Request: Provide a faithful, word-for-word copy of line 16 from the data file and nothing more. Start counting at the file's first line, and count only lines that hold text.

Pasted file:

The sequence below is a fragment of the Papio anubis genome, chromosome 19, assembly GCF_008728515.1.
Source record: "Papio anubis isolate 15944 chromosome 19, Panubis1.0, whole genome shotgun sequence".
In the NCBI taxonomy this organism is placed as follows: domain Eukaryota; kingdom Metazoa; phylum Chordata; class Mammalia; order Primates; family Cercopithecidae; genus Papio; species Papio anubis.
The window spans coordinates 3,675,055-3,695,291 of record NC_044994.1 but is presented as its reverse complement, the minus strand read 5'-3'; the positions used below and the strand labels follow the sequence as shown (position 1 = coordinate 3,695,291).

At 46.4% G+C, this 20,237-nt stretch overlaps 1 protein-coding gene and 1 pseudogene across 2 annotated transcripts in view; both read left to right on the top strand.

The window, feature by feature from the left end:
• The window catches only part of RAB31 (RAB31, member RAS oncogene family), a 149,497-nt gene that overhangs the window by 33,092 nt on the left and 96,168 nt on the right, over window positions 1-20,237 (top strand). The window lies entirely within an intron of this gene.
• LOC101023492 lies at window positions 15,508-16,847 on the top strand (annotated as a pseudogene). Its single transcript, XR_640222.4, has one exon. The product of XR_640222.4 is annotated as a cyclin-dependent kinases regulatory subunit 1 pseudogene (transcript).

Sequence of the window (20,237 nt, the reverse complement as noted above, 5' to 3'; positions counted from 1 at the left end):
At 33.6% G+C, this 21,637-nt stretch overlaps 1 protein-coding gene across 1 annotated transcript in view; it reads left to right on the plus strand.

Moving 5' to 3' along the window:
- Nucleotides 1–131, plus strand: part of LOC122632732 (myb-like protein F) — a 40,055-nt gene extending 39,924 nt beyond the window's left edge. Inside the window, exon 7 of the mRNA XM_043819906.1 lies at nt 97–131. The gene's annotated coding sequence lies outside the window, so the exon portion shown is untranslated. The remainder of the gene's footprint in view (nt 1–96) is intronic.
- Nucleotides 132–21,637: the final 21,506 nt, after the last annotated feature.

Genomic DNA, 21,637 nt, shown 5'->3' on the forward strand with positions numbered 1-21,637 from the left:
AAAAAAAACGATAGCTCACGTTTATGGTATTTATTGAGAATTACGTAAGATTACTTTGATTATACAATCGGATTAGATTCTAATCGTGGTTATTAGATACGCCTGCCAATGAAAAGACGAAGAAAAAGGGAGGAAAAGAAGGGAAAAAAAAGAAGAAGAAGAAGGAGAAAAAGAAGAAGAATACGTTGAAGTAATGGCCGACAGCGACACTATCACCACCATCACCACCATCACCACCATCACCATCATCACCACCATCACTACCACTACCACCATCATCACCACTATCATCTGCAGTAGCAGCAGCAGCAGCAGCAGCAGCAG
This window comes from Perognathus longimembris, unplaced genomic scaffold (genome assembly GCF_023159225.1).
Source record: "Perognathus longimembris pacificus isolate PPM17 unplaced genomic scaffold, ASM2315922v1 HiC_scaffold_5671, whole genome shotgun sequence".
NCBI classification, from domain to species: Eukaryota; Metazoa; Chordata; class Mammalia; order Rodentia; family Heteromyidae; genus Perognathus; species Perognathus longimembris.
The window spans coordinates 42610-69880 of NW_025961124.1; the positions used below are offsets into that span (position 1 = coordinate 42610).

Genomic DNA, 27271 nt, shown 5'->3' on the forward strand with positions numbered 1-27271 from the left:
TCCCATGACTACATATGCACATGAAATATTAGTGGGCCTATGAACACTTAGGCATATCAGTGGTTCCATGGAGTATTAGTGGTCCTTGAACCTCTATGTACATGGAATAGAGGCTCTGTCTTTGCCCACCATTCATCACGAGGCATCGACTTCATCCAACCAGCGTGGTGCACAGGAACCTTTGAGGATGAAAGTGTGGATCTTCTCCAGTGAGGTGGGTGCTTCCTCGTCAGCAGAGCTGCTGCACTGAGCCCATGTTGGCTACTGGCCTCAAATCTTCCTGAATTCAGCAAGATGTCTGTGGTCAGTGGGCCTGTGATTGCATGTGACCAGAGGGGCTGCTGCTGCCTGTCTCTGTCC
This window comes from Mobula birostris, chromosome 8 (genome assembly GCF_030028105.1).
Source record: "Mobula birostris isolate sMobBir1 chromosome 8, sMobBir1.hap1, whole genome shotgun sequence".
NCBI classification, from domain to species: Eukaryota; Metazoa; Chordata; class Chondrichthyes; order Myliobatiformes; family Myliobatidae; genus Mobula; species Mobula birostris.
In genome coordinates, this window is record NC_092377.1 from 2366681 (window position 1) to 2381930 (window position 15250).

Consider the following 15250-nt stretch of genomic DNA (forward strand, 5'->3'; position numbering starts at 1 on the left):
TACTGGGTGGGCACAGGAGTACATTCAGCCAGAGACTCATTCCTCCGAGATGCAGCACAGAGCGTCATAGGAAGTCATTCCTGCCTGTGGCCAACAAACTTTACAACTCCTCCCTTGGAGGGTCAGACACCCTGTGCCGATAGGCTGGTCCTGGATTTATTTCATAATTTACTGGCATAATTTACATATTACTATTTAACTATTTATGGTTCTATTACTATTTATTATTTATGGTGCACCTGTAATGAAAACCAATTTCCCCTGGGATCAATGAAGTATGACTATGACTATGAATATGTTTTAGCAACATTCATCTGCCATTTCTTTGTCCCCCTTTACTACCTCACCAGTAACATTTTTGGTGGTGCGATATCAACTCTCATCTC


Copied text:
This window comes from Perognathus longimembris, unplaced genomic scaffold (genome assembly GCF_023159225.1).